By Jim Schutze
By Rachel Watts
By Lauren Drewes Daniels
By Anna Merlan
By Lee Escobedo
By Eric Nicholson
Therman Nobles wanted to go home.
Instead, he was sitting in the underground parking garage at Dallas City Hall, behind the wheel of tire truck No. 901020, with the engine idling noisily. He sat with his arms cradled around the steering wheel, staring at a set of fire-engine red doors through which a woman named Diane Harper was supposed to walk. Three minutes earlier.
Nobles, 43, who is married and has two sons, has worked for the city of Dallas for 21 years. He's one of those hidden employees--low-paid, hard-working, and absolutely critical to the smooth daily workings of a big city.
Nobles repairs tires. Each day, he makes sure the city's 4,500-vehicle fleet keeps rolling. When any one of those vehicles--a dump truck, a garbage truck, a police squad car, an animal control wagon--blows a tire between the hours of 6:30 a.m. and 3 p.m., Nobles is just a radio call away with the quick fix. In his truck, he carries hydraulic lifts, air pumps and compressors, lug nut removers, and every other conceivable automotive tool.
The job is often grueling. Early that morning, just 10 minutes into his shift, he had found himself on his knees jacking up a three-ton garbage truck in the dark with a chill wind, flecked with rain, blowing at his back. That day, he would service two more garbage trucks, a fire department Chevy, two pickup trucks from the streets department, and five more vehicles he couldn't even recall. After 21 years of seeing everything at tire level, it all kind of blurs together.
Nobles points to the wide black belt around his waist--a much-needed precaution in this job--and shakes his head. It's been a long day. His face is lined with sweat, his brown work shirt streaked with tire grease. "Sometimes I go home, and I take a shower, and that's as far as I can get," he says. "I just hit the bed. And a lot of times I miss dinner."
From the way he looks, this might well be one of those days. Indeed, Nobles had been looking forward to his 3 p.m. knock-off time.
But it was not to be.
At 2 p.m., as Nobles was winding down his day cleaning up the service shop located a mile east of City Hall at Canton and Hall streets, a highly unusual call had come in. "My boss called me into the office and gave me a work order," Nobles recalls. "There were some other guys around, and they kind of laughed and rolled their eyes. But here I am. I just do what the boss tells me to do, that's all."
Nobles and I waited a few minutes more. Then the red doors opened, and a tall woman in a green skirt suit emerged with a newspaper folded under her left arm. As soon as the door closed behind her, she stopped in her tracks, whipped out a cigarette, cupped her right hand, and lit up.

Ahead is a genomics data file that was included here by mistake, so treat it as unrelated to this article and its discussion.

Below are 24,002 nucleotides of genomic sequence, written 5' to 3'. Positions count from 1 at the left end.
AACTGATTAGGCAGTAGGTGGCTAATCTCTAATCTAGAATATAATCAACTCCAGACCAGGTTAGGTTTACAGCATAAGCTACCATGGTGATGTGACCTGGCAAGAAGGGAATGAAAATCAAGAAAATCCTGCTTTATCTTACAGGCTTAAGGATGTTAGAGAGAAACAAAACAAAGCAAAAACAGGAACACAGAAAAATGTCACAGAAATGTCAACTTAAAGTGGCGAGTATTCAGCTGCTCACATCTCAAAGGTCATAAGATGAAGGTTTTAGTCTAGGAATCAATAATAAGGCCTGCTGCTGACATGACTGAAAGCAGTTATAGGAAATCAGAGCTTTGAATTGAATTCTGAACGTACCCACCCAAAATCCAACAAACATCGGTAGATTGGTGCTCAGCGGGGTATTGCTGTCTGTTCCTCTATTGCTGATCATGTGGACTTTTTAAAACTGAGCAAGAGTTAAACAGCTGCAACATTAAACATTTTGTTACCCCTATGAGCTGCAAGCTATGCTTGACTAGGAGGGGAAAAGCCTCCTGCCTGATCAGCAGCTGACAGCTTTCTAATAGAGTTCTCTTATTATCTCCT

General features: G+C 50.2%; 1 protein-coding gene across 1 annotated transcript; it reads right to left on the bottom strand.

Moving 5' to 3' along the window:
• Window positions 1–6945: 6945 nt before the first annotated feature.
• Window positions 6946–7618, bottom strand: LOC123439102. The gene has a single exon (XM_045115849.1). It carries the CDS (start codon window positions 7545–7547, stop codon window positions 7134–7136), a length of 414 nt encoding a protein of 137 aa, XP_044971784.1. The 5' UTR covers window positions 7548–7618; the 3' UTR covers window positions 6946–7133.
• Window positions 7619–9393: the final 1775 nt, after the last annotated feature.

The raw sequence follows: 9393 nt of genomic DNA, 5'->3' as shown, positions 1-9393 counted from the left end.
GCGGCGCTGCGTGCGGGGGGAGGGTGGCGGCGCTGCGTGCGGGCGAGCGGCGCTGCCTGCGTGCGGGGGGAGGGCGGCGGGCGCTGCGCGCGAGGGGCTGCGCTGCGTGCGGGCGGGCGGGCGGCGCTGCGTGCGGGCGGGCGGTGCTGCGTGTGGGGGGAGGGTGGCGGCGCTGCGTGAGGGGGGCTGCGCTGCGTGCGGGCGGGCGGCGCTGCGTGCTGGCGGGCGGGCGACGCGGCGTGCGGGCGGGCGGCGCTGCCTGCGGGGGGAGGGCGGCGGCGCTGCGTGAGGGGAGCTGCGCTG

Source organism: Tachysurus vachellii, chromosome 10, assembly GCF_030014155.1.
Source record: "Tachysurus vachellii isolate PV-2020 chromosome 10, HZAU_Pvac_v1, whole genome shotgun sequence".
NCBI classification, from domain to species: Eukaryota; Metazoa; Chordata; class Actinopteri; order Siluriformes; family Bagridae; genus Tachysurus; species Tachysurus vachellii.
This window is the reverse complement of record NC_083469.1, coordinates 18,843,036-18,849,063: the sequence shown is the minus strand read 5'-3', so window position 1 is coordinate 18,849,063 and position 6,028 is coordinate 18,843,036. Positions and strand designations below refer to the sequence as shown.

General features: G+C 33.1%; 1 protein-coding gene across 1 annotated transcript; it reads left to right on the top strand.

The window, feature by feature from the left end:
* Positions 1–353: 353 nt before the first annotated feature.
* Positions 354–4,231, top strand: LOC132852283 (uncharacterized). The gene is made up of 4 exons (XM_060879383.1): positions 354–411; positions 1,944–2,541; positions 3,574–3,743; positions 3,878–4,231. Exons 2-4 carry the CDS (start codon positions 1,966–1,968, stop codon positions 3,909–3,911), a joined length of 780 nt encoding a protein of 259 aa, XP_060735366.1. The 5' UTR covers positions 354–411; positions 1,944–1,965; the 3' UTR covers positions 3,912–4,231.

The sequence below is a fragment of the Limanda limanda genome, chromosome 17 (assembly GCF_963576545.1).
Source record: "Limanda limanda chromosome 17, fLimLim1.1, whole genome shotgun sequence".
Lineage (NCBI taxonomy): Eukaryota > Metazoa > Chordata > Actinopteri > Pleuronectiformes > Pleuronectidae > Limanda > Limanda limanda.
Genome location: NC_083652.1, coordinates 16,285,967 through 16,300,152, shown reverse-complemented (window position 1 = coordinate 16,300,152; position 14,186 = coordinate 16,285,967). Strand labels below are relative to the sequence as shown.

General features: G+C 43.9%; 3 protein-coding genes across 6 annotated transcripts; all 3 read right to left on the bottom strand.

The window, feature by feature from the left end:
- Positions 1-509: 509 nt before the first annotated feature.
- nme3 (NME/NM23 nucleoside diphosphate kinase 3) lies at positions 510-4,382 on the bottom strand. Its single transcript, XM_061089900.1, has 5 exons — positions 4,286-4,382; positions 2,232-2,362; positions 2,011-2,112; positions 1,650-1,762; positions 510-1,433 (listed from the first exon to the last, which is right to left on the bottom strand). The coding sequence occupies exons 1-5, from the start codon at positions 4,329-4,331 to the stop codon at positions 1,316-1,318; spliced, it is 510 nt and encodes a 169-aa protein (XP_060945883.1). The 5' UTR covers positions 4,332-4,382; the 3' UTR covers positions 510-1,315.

After her first puff, Diane Harper glanced at Nobles and his truck and asked, in the same detached tone of voice used for Domino's Pizza delivery men, "Are you here to put some air in Councilman Duncan's tire?"
Gee, Larry Duncan. What were you thinking?
When this minor incident occurred two Mondays ago, the equipment services division of the Equipment, Communications and Information Services (ECI) department of the city of Dallas--Therman Nobles' employer--went into red alert. The Larry Duncan work order became an instant hot potato, with employee after employee wanting nothing to do with it because no one wanted to wind up the fall guy for something that should never have happened.
"We can't work on private cars," Nobles told me that day in the garage, repeating what other employees would tell me again and again over the next few days. "If we ever get caught doing anything to a private car, we're gone. We have a flat on our own car, we wait until after work, and we change it ourselves--without our city equipment."
That had, in fact, happened to him, Nobles said. He had found a flat tire on his own car after work one day, and he had changed it--alone and without the benefit of city tools or assistance.
Nobles couldn't help but smirk just a tad when he hooked the air hose up to the councilman's car two weeks ago. Yeah, it was a little low--but clearly not low enough that it couldn't be driven to the nearest service station for a couple shots of air. ("It wasn't safe," Duncan told me later, quite insistent.)
Even if Duncan had been positively stranded, which he wasn't, Nobles shouldn't have been anywhere near his white 1982 Ford Granada--a filthy, hubcapless jalopy with a torn rear bumper and a trash-strewn interior filled with old coffee cups and cigarette butts.
Nobles can work only on city-owned vehicles. Period. He and his fellow employees do not work on councilmembers' cars. They do not work on employees' cars. They do not work on citizens' cars--not even if the citizen who is flagging them down is nine months pregnant with a toddler clinging to her in an ice storm at midnight on a remote stretch of road in a bad neighborhood. That's the rule. And it's been beaten into Nobles as long as he's worked there--and it's been beaten into everyone else, too.
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